Worthington School Board Decides 4-1 to Take Down LGBTQ+ Pride Flag

"Hometown Values & Vision" coverage is made possible by the Kurt Pearson Social Concerns Fund and the Wilson Social Justice Fund of First Unitarian Foundation.

Worthington school board members, 2024


Worthington is one of the “Hometown Values & Vision” cities that we connected with in 2023, meeting with more than two dozen residents to learn about their concerns, as reported here. Stewart Chisham wrote in The Globe, which serves Worthington news, that the school board voted 4-1 to remove Puerto Rican and LGBTQ+ flags from a teacher’s classroom. This is an excerpt of the article.

The flags — one of the teacher’s home territory of Puerto Rico, and the other, a banner portraying the colors of the rainbow and the message, “Everyone is welcome here” — were deemed offensive by a parent, who took the issue to District 518 Superintendent John Landgaard shortly after the start of the 2023-24 school year.

Board member Erin Schutte Wadzinski asked for the reasoning behind removing the two flags, to which Landgaard responded, “They are deemed as a potential controversial topic or issue or item. And that’s where the complaint came from.”

When asked by Schutte Wadzinski if the complaint was just about the pride flag, Landgaard confirmed that was correct.

Schutte Wadzinski asked, “How is the Puerto Rican flag controversial?”

“It’s been a social issue of what has been controversial,” Landgaard responded, “I’m going to stop you a bit. I’m not on trial here. We made the decision. It’s your turn to make a decision.”

“In order to make a decision, I need to understand the administration’s reasoning behind this,” Schutte Wadzinski said.

“It’s not part of our curriculum, and that’s the other side of it,” Landgaard said. “It’s not curriculum. That’s what the decision is based on.”

“My line of questioning is to understand why not have these flags up? Or these posters on the walls? What’s wrong with them,” Schutte Wadzinski said. “If it’s a balancing test, I think there’s more good than harm being done to have something on the walls saying ‘everyone is welcome here.’”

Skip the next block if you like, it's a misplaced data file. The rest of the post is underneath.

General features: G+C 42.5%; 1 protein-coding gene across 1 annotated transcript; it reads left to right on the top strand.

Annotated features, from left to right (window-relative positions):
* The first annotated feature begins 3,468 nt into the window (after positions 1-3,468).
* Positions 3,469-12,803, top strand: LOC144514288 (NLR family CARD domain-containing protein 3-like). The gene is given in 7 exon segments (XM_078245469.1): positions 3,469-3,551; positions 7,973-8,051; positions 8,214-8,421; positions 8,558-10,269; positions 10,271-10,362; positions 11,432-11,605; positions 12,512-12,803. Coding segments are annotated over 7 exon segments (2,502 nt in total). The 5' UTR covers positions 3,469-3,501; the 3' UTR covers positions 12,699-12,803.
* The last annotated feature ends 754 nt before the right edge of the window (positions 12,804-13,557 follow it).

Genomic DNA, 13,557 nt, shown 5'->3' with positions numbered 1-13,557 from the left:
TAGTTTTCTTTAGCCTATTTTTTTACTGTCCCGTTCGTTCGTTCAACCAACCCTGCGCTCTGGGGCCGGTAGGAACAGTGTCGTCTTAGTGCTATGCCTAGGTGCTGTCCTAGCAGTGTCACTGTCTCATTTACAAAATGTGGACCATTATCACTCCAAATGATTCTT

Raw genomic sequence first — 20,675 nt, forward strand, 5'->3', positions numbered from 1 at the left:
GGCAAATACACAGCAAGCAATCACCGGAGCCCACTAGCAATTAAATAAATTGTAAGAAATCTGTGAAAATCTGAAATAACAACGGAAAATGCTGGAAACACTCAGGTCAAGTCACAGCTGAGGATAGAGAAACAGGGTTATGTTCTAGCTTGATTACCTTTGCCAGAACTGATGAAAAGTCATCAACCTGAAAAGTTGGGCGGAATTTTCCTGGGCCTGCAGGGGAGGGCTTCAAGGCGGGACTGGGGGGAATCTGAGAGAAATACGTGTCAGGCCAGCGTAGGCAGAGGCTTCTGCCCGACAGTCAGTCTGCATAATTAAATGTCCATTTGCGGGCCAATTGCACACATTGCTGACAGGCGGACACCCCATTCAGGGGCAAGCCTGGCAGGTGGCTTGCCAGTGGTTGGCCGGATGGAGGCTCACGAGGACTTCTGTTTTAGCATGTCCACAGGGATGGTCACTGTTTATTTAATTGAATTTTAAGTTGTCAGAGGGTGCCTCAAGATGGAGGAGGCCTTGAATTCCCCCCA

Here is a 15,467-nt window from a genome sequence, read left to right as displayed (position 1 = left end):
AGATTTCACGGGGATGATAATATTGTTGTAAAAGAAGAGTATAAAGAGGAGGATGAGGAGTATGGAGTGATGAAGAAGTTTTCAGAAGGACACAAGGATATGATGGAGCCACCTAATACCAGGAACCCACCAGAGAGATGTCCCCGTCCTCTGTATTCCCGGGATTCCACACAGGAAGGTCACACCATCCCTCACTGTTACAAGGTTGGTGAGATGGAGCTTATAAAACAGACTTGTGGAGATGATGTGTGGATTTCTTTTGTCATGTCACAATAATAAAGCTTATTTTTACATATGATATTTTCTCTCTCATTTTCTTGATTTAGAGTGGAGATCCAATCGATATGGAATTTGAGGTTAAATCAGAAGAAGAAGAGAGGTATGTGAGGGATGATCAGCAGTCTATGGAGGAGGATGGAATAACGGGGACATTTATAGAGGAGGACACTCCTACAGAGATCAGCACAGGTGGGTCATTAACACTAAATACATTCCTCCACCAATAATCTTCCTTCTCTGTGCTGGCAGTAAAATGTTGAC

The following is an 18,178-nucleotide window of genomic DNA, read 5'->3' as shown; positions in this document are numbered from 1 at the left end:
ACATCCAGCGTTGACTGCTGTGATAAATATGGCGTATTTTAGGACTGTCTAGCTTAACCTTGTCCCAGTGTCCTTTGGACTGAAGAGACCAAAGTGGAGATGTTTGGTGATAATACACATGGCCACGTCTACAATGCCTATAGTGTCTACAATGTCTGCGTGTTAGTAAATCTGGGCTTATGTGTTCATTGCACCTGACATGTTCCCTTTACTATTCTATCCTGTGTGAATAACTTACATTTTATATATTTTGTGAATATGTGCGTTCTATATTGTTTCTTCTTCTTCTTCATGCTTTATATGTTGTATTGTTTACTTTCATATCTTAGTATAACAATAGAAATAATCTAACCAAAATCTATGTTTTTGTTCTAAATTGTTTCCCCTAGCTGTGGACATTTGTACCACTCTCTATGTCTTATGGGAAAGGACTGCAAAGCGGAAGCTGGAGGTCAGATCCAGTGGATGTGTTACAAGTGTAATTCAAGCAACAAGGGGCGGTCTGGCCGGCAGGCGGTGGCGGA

“I think the appropriate flags should be the United States flag and the state of Minnesota flag,” Board Member Stephen Schneider said. “If we go to Iowa, I don’t expect them to be flying Minnesota flags. I don’t have anything against people wanting to bring their flags somewhere, but I think in a public building, the state flag and the U.S. flag are the ones we fly.”

“It doesn’t matter how I feel about this. I had several people say they were uncomfortable about a pride flag being flown. It’s not about what I think,” Lori Dudley said. “At this point, we have a complaint about a particular flag, not everyone is comfortable. It’s controversial in some people’s minds.”

“I feel like it’s a slam to me,” Adam Blume said. “I’ve been on the board for five years. We have given every tool possible to help support these kids, make them feel welcome, we probably aren’t perfect. I’m sure there are going to be people upset with this decision tonight, but deal with it. I’m ready to put it to bed.”

Ultimately, Blume, Schneider, Dudley and Board Chairman Joel Lorenz voted for the removal of the banner, while Schutte Wadzinski voted in opposition. Board members Matt Widboom and Tom Prins were not present for the vote.